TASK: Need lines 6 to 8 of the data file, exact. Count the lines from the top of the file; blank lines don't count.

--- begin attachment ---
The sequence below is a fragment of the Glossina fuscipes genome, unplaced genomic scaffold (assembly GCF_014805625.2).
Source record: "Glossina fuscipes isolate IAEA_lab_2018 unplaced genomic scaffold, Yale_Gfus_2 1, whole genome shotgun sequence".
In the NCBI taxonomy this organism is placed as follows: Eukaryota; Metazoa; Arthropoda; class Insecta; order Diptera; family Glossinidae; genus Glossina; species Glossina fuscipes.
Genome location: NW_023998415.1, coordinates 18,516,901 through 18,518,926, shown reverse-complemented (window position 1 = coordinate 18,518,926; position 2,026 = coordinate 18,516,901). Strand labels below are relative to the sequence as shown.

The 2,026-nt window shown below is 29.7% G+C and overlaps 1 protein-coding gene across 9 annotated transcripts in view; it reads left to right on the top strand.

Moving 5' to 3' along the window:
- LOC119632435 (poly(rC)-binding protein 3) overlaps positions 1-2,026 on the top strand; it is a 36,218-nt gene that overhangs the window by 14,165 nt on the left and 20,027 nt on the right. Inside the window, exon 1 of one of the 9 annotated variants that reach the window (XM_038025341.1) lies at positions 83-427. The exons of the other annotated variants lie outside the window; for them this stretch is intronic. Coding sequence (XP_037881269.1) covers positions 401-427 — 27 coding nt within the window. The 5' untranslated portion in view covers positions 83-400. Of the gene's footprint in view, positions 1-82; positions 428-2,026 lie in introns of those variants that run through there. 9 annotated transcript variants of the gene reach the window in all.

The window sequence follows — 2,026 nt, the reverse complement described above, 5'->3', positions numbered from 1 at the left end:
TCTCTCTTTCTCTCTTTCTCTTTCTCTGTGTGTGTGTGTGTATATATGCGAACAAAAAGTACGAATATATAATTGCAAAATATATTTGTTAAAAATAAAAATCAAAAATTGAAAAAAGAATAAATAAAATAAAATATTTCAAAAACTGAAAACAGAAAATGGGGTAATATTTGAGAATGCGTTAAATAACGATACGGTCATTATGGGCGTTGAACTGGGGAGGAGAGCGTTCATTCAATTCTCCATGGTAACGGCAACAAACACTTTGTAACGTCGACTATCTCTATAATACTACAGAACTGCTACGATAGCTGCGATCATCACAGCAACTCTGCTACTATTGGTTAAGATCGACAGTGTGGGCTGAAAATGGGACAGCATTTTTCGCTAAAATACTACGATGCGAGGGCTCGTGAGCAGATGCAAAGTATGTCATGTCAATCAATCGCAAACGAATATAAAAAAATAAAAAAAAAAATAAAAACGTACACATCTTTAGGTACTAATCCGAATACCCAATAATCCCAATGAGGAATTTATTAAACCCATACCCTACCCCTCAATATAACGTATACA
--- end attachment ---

Moving 5' to 3' along the window:
- LOC119632435 (poly(rC)-binding protein 3) overlaps positions 1-2,026 on the top strand; it is a 36,218-nt gene that overhangs the window by 14,165 nt on the left and 20,027 nt on the right. Inside the window, exon 1 of one of the 9 annotated variants that reach the window (XM_038025341.1) lies at positions 83-427. The exons of the other annotated variants lie outside the window; for them this stretch is intronic. Coding sequence (XP_037881269.1) covers positions 401-427 — 27 coding nt within the window. The 5' untranslated portion in view covers positions 83-400. Of the gene's footprint in view, positions 1-82; positions 428-2,026 lie in introns of those variants that run through there. 9 annotated transcript variants of the gene reach the window in all.

The window sequence follows — 2,026 nt, the reverse complement described above, 5'->3', positions numbered from 1 at the left end: